The School for Good and Evil trilogy (audiobook)

Book review

As much as I enjoy young adult fiction, I’ve been burned by widely popular novels before (Veronica Roth’s Divergent series was a notable disappointment). When I discovered my favorite audiobook narrator, Polly Lee, had performed Soman Chainani’s bestselling trilogy, The School for Good and Evil, I embarked on the series with deep reservations. Could the world-building and characters make me believe in the story? Or would there be a fatal flaw in the presentation that would be too distracting to transport me away?

What is the nature of Good? What makes a person Evil? How does True Love fit into the picture, and what is essential to happiness

The School for Good and Evil trains the children of fairy-tale families to become the heroes, heroines, or villains of their own fairy tales. Children born into “good” families (the protagonists in famous fairy tales) attend the School for Good. Children born into “evil” families (the antagonists in those fairy tales) get sorted into the School for Evil. This “born good or born evil” premise is deeply troubling for an adult reader just starting out with the story, but stick with it—Chainani plays with the concept enough to justify the overarching structure.

Amid the students with fairy-tale bloodlines, the school also includes two “reader” children in each new crop of students, one Good and one Evil. These children come from a normal, ordinary town isolated from the rest of the fairy-tale world, where townspeople read the fairy tales and make the whole magical world possible. The heroines of the trilogy are two best friends from the reader world: Sophie, a blonde, beautiful girl with a fascination for cucumbers and pink, and who has dreamed of attending the School for Good her whole life, and Agatha, a dark-haired, bug-eyed girl who can fart on command and lives in the graveyard with her suspiciously witchy mother and hairless cat. But when the girls land in school, they aren’t sorted in the way everyone expects. Sophie goes to Evil. Agatha, to Good.

This essential “mistake” (or is it?) is the engine that drives the entire trilogy. What is the nature of Good? What makes a person Evil? How does True Love fit into the picture, and what is essential to happiness—a boy or your best friend? Serious philosophical material, especially when you consider the intended audience is nine to twelve years old. The inevitable comparisons to Harry Potter render the School for Good and Evil a little pallid, but when enjoyed for its own sake, Chainani’s trilogy is a worthwhile exploration of the nature of friendship, especially as it pertains to the older elementary and middle school crowd. It’s also great amounts of fun, poking fun at fairy-tale tropes while treating them as serious subject matter to be studied.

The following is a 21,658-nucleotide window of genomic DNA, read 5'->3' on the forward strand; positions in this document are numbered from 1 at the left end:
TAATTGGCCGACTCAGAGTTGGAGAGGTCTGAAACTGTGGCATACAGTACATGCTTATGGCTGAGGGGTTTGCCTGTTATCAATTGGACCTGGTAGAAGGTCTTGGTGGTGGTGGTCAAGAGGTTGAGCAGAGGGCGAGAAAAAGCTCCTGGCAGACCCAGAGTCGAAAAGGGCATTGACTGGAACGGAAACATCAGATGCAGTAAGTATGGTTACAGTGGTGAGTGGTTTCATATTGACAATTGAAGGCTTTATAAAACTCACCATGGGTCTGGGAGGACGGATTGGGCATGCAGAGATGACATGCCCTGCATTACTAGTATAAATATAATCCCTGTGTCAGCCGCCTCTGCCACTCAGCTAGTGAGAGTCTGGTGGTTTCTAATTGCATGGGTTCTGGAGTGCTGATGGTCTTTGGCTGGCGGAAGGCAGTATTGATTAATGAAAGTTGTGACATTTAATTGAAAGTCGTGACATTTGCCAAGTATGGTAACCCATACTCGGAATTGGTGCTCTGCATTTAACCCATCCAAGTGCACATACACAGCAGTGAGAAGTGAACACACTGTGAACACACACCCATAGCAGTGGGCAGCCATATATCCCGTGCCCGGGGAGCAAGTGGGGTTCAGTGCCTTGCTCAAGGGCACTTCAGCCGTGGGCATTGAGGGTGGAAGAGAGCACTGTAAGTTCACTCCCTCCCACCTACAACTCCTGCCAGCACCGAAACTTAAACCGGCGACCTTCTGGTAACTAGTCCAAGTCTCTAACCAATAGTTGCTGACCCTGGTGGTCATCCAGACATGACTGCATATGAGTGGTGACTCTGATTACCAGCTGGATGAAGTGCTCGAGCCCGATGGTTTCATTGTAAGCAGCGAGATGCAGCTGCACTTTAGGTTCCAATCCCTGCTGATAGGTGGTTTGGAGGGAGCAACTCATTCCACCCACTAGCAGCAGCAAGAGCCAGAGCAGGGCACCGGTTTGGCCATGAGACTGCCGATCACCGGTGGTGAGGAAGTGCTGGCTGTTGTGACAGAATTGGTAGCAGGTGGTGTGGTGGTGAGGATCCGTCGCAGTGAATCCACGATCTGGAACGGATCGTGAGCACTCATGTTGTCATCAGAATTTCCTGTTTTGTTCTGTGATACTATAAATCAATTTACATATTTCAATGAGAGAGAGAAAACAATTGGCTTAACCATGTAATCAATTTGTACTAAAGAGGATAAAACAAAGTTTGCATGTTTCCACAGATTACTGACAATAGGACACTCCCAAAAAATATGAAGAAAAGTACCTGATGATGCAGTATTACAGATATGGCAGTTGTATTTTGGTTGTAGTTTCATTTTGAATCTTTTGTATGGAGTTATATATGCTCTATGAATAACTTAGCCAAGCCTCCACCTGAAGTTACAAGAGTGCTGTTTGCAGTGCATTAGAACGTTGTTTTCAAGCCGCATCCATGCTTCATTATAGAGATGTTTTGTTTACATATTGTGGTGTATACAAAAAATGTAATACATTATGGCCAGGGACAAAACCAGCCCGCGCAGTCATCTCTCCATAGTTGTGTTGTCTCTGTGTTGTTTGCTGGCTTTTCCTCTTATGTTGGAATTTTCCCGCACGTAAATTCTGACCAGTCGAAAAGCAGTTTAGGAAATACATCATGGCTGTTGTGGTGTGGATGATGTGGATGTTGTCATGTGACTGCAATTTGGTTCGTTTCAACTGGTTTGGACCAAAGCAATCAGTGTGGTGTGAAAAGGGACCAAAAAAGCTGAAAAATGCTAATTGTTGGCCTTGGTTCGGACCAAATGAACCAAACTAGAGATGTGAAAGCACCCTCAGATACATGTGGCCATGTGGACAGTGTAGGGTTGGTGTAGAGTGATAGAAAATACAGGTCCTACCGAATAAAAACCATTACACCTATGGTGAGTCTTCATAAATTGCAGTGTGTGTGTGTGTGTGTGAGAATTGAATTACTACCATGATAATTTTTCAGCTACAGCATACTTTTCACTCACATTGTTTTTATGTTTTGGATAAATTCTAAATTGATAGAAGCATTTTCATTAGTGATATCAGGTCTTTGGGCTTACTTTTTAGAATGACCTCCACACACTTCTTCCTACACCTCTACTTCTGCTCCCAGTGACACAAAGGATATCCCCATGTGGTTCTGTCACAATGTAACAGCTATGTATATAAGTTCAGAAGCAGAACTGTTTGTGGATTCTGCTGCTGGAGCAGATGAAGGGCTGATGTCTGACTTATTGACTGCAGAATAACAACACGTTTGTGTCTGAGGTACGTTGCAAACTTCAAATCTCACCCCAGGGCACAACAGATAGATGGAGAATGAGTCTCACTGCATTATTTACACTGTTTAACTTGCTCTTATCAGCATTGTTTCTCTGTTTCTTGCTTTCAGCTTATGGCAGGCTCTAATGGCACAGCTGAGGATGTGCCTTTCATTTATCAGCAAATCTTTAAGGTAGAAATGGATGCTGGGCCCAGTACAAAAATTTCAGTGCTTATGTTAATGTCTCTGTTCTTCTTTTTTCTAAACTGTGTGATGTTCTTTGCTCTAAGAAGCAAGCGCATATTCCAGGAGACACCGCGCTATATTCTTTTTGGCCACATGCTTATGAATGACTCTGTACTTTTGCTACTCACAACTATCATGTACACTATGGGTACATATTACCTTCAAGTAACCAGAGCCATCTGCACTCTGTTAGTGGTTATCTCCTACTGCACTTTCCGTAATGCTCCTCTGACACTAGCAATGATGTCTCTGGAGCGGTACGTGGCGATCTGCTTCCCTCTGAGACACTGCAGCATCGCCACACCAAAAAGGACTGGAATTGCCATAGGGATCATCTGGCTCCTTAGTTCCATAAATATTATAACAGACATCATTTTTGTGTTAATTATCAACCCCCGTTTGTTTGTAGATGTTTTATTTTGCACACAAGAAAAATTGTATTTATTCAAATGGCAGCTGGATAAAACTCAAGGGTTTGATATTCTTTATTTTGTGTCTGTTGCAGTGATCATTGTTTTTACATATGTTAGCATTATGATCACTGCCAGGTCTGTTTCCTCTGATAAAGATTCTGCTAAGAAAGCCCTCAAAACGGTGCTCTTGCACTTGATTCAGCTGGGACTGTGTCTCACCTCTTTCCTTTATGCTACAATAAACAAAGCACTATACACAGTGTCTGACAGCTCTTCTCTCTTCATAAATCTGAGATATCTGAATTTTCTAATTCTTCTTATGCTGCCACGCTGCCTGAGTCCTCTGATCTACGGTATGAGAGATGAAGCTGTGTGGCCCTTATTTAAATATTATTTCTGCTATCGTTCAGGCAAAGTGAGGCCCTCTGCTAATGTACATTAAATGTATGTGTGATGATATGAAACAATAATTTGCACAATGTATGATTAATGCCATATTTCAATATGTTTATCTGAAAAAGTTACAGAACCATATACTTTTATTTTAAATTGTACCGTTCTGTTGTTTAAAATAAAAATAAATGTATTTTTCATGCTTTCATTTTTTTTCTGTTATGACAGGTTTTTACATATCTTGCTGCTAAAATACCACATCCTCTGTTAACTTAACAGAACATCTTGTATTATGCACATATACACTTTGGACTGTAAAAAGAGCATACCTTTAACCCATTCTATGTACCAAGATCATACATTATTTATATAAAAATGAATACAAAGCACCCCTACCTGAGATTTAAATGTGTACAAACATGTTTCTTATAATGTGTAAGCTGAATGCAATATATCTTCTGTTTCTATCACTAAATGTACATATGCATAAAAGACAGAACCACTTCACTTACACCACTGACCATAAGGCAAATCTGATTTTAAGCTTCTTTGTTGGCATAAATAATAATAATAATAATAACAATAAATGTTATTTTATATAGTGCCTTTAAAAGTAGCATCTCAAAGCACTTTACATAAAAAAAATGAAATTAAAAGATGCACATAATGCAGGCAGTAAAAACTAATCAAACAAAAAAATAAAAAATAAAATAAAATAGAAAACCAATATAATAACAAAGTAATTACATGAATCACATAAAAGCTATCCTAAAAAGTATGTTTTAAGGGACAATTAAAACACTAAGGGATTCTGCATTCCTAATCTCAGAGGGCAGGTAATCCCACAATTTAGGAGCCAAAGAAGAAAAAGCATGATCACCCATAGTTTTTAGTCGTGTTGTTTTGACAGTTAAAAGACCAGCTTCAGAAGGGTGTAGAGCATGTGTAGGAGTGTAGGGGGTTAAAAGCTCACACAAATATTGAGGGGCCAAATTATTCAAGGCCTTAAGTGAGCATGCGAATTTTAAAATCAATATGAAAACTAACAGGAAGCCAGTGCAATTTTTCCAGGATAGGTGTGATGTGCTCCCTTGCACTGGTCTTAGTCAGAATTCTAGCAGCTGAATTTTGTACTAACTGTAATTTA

Even gender conflict and identity gets prominently featured in the second book, A World without Princes. There, the two schools become the School for Girls (dress as you like, eat what you want, and learn to defend yourself instead of relying on a prince to save you) and the School for Boys (clean nothing, swing from the rafters, and eat meat-heavy feasts). A magic spell allows characters to infiltrate the other school in the guise of the opposite sex.

That being said, the series—particularly the final installment of Sophie and Agatha’s story in The Last Ever After (which features the conflict between the Old and the New)—could have used the scalpel of a ruthless editor. There was no reason for the book to be over six hundred pages, a length which gave the characters too much time to waffle between decisions and self-doubt. I might not have continued the slog except for (a) my “completionist disorder”, and (b) the fact that I was listening to audiobook narrator Polly Lee. Lee has a masterful knack for voicing all the characters distinctly and with great humor. Age, youth, male, female, peevish, silly, or wise, I can still hear her voices whenever I think about the characters. If you enjoy audiobooks, The School for Good and Evil could be worth your time just for her narration alone.

Were there flaws in the story? Yes, but not large enough to keep me from rooting for both Sophie and Agatha. Good, evil, or somewhere in between, these girls deserved to find their happy endings.

The School for Good and Evil Series:
Book 1: The School for Good and Evil
Book 2: A World without Princes
Book 3: The Last Ever After

Also, The Ever Never Handbook (a fun pictorial resource on the world of the School for Good and Evil, written like a student’s handbook)


All reviews express the opinions of the reviewer, not necessarily the views of Third Way.